By Renee Hobbs
It’s something every principal understands: when teachers have low expectations of their students, they may rely on lecturing, explanation and recitation, over-controlling classroom interaction, and summarizing texts on behalf of students. But when teachers develop and implement curriculum ideas that are predicated on students as active, engaged, and independent learners, great things can happen in the classroom.
Teachers who are already using news media, popular culture, and digital media to support academic achievement in language arts, science, history, and the arts are discovering the power of connecting students’ digital learning skills to fundamental practices in analysis, evaluation, composition, reflection, and social action. Fun and engaging digital and media literacy programs stretch students’ critical thinking skills while developing practical skills in using the computer and the Internet.
Tapping Into Popular Culture
One effective engagement strategy taps into student knowledge and interest in mass media, popular culture, and digital media and uses critical questions to activate students’ expression and reasoning skills. I recently talked with Mr. Sam Reed, a teacher at Beeber Middle School in Philadelphia, PA, about his efforts to explore elements of popular culture in his middle school English class. He is considering using The iCarly Project, which I created as a way to demonstrate media literacy instructional practices for secondary education.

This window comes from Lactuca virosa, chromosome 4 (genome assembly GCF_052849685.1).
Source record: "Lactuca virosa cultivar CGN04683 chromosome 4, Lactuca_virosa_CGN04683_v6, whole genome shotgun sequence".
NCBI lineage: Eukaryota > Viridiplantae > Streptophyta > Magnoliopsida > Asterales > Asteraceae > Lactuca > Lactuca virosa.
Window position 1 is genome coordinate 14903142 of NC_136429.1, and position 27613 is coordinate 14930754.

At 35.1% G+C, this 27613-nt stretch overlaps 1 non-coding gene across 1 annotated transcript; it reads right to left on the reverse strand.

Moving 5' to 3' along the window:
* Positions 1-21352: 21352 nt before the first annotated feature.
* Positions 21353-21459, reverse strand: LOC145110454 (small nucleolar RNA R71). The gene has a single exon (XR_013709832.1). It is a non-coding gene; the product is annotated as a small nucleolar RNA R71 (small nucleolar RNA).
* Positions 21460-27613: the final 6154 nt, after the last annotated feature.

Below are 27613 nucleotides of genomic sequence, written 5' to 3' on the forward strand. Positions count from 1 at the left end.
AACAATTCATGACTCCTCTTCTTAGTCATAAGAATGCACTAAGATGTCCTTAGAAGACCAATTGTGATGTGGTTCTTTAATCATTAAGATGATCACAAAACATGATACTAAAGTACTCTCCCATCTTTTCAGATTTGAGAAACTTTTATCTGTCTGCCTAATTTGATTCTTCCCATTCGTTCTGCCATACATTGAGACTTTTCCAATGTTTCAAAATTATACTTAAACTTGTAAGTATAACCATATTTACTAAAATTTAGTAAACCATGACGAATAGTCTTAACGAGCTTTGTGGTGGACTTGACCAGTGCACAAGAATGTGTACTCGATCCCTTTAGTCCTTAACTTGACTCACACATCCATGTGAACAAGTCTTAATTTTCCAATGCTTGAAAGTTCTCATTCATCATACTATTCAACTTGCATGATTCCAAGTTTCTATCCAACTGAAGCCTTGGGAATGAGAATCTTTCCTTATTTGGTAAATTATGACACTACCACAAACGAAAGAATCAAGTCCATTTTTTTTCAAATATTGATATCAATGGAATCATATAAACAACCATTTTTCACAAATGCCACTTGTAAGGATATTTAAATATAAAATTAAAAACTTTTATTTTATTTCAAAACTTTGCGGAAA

The iCarly Project curriculum consists of seven instructional practices for using iCarly, Nickelodeon’s popular television program about teens who create their own Web show, as a means to promote reading, writing, critical thinking, and expressive communication skills to support digital learning among students in grades 7–12.
|Foundational Skills of Digital and Media Literacy Support the Subject Areas
Students who are digitally and media literate can:
- Use technology tools
- Gather relevant information
- Comprehend what they read, view and listen to
- Ask good questions
- Gain knowledge and apply it to solve problems
- Contextualize information to understand its value and significance
- Express themselves in multiple modes
- Reach authentic audiences
- Manipulate content and form in relation to purpose and audience
- Think from multiple perspectives
- Predict consequences and use hypothetical reasoning
- Talk about power and responsibility in the practice of communication
- Connect the classroom to the world
- Promote leadership and collaboration
- Develop integrity and accountability
Using short excerpts from the show, which is one of the top-viewed programs among children, learners analyze the personalities of the various characters on the program, including Carly and her sidekick Sam. They create a chart to categorize and identify the use of five different types of humor in the show: slapstick, visual/prop humor, insults, word play, and running gags. In the process, students learn how to recognize key rhetorical features of narrative comedy and organize information. Reed intends to use this as a prewriting activity to help students deepen the quality of their thinking about the comedy genre. “It will help students develop original ideas for writing a television review,” he explained.